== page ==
The two key insights of our solution address the two problems of gmappish. First is the inability of gfoldl to express mappings that change the type of the result. A serialize-transform-deserialize trick gets around this problem. One may think of gmap as writing its argument to a file, transforming the file systematically and reading the result back, at possibly a different type. Generic show and read are well-supported by SYB. Of course we do not actually write to any file; our `serialization':

     type Serialized = (Constr,[Dyn])
     data Dyn = forall a. Data a => Dyn a
     data Kids a = Kids{growUp:: [Dyn]}
     serialize :: Data a => a -> Serialized
     serialize x = (toConstr x, growUp $ gfoldl k (const (Kids [])) x)
       where k (Kids l) a = Kids (l ++ [Dyn a])
`writes' a value as the data constructor descriptor followed by the list of its arguments, which are lazily `serialized' (that is, wrapped in Dyn). The deserialization step, written in terms of gunfold, reassembles the value from its possibly transformed subcomponents. The function gmapt (described below) maps over the subcomponents. Since gmapt needs a template, to be discussed next, the deserialization handles the serialized value and the template in parallel.
     data UnfldStateT a = UnfldStateT a [Dyn] [Dyn]
     rebuild :: (Data a, Data b, Data t) =>
                (a->b) -> Serialized -> Serialized -> t
     rebuild f (tcon, tkids) (con, kids) = 
            case gunfold k (\g -> UnfldStateT g tkids kids) con of
              UnfldStateT a [] [] -> a
       where k (UnfldStateT ca (tkid:tkids) ((Dyn kid):kids)) = 
                 UnfldStateT (ca (gmapt f tkid kid)) tkids kids

The compositionality problem of gmappish comes from its promiscuity: when the polymorphic gmappish :: (a->a) -> c a -> c a is instantiated (say, to a concrete type Int for a and a concrete Tricky for c), it tries to map any component whose type happens to be Int, whether that Int came from instantiating a for Int, or not. The solution is to distinguish the two, using a template, which is an instance c X for some private type X. The mapping function traverses the value (of the type Tricky Int, say), and the template (of the type Tricky X) in parallel. When we encounter an Int component and wish to transform it, we check if the corresponding component in the template has the type X. This ``X marks the spot'' idea was first described by Claus Reinke. We develop it further: our template is ephemeral, that is, undefined. We are only interested in its type and the type of its components. Therefore, our approach avoids any unsafe operations. We build the template incrementally, as we further traverse the real value and learn its structure layer-by-layer. Here is the rest of the gmap code. The workhorse is gmapt, which takes, in addition to the value to transform, its template, of the type Dyn.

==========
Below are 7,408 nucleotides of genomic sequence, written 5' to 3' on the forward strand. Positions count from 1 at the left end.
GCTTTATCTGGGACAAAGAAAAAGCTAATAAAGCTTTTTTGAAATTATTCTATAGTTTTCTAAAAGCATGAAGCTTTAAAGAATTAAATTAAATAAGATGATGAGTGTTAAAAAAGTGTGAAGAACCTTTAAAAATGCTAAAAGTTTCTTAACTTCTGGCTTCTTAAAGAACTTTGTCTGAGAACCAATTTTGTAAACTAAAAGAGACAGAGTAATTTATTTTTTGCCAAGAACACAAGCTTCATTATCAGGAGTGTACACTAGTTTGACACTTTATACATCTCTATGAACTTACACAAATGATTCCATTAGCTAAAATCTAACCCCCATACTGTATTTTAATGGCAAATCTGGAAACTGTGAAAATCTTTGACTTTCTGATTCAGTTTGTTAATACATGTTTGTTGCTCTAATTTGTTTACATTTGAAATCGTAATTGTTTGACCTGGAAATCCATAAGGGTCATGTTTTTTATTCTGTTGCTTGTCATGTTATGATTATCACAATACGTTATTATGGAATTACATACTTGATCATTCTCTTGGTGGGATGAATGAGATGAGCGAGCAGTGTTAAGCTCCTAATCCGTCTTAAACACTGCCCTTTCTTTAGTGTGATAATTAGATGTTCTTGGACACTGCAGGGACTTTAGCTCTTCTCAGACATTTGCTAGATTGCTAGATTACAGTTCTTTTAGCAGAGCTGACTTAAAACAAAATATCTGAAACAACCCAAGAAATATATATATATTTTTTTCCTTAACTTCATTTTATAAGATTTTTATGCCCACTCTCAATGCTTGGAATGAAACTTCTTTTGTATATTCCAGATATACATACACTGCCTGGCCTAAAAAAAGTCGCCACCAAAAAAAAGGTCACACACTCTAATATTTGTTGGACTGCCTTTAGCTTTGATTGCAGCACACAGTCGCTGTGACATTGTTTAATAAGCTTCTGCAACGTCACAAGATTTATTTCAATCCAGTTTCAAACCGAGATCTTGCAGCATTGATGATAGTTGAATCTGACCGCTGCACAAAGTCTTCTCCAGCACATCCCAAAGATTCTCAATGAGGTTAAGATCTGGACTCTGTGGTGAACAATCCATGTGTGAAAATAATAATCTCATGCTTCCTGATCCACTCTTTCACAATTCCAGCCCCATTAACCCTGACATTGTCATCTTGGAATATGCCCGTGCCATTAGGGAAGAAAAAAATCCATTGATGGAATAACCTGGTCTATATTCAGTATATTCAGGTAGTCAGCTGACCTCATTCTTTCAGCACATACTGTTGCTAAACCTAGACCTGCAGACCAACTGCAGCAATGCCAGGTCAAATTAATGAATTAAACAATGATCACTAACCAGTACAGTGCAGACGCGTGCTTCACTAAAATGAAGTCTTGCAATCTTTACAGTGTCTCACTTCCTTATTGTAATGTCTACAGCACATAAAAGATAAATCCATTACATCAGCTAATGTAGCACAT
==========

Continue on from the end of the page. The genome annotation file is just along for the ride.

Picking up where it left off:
gmap :: forall a b c .
             (Data a, Data b, Data (c a), Data (c b), Data (c X)) => 
             (a -> b) -> c a -> c b
     gmap f = gmapt f (Dyn (undefined::c X))
     data X = X deriving (Data,Typeable)
     gmapt :: (Data a, Data b, Data x, Data y) => (a -> b) -> Dyn -> x -> y
     gmapt f trep = maybe (\x -> traverse (trep,x)) ifmarked $ castfn f
       hasmark :: Dyn -> Bool
       hasmark (Dyn x) = typeOf x == typeOf X
       -- The gmapped value x has the right type to be transformed by 'f'
       -- We do the transformation only if 'x' has the mark
       ifmarked f x | hasmark trep = f x
       ifmarked f x = traverse (trep,x)
       -- optimization: t has no mark, there is nothing to map under it
       traverse (Dyn t,x) | typeOf t == typeOf x = 
                   maybe (error "traverse1") id $ cast x
       traverse (Dyn t,x) | (tcon,tkids) <- splitTyConApp (typeOf t),
                            (con,kids)   <- splitTyConApp (typeOf x),
                            not (length tkids == length kids && tcon == con) =
          error $ unwords ["template type", show (typeOf t),
                           "inconsistent with value type", show (typeOf x)]
       traverse (Dyn t,x) = rebuild f (serialize t1) xdyn
         where xdyn@(con,kids) = serialize x
               t1 = fromConstr con `asTypeOf` t  -- build the ephemeral template